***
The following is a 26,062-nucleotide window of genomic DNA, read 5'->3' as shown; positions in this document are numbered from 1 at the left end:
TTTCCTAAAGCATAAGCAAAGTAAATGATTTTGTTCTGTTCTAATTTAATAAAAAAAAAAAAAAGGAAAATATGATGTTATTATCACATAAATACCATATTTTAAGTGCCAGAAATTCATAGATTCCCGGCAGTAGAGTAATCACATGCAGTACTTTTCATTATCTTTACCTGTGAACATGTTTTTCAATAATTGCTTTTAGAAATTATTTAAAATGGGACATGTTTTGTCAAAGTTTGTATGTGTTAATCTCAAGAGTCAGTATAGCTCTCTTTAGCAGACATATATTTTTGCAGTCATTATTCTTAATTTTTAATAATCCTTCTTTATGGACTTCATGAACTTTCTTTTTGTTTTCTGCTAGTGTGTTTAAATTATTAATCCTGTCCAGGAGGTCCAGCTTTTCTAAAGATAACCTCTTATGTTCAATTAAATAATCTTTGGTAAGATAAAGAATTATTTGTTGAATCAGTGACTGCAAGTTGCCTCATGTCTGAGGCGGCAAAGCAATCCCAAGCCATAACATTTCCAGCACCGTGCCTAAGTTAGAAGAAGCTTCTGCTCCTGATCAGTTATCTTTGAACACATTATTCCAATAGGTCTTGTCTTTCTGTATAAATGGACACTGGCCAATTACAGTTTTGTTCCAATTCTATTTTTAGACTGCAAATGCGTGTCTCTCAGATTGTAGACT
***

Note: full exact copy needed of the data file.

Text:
The following is a 26,062-nucleotide window of genomic DNA, read 5'->3' as shown; positions in this document are numbered from 1 at the left end:
TTTCCTAAAGCATAAGCAAAGTAAATGATTTTGTTCTGTTCTAATTTAATAAAAAAAAAAAAAAGGAAAATATGATGTTATTATCACATAAATACCATATTTTAAGTGCCAGAAATTCATAGATTCCCGGCAGTAGAGTAATCACATGCAGTACTTTTCATTATCTTTACCTGTGAACATGTTTTTCAATAATTGCTTTTAGAAATTATTTAAAATGGGACATGTTTTGTCAAAGTTTGTATGTGTTAATCTCAAGAGTCAGTATAGCTCTCTTTAGCAGACATATATTTTTGCAGTCATTATTCTTAATTTTTAATAATCCTTCTTTATGGACTTCATGAACTTTCTTTTTGTTTTCTGCTAGTGTGTTTAAATTATTAATCCTGTCCAGGAGGTCCAGCTTTTCTAAAGATAACCTCTTATGTTCAATTAAATAATCTTTGGTAAGATAAAGAATTATTTGTTGAATCAGTGACTGCAAGTTGCCTCATGTCTGAGGCGGCAAAGCAATCCCAAGCCATAACATTTCCAGCACCGTGCCTAAGTTAGAAGAAGCTTCTGCTCCTGATCAGTTATCTTTGAACACATTATTCCAATAGGTCTTGTCTTTCTGTATAAATGGACACTGGCCAATTACAGTTTTGTTCCAATTCTATTTTTAGACTGCAAATGCGTGTCTCTCAGATTGTAGACT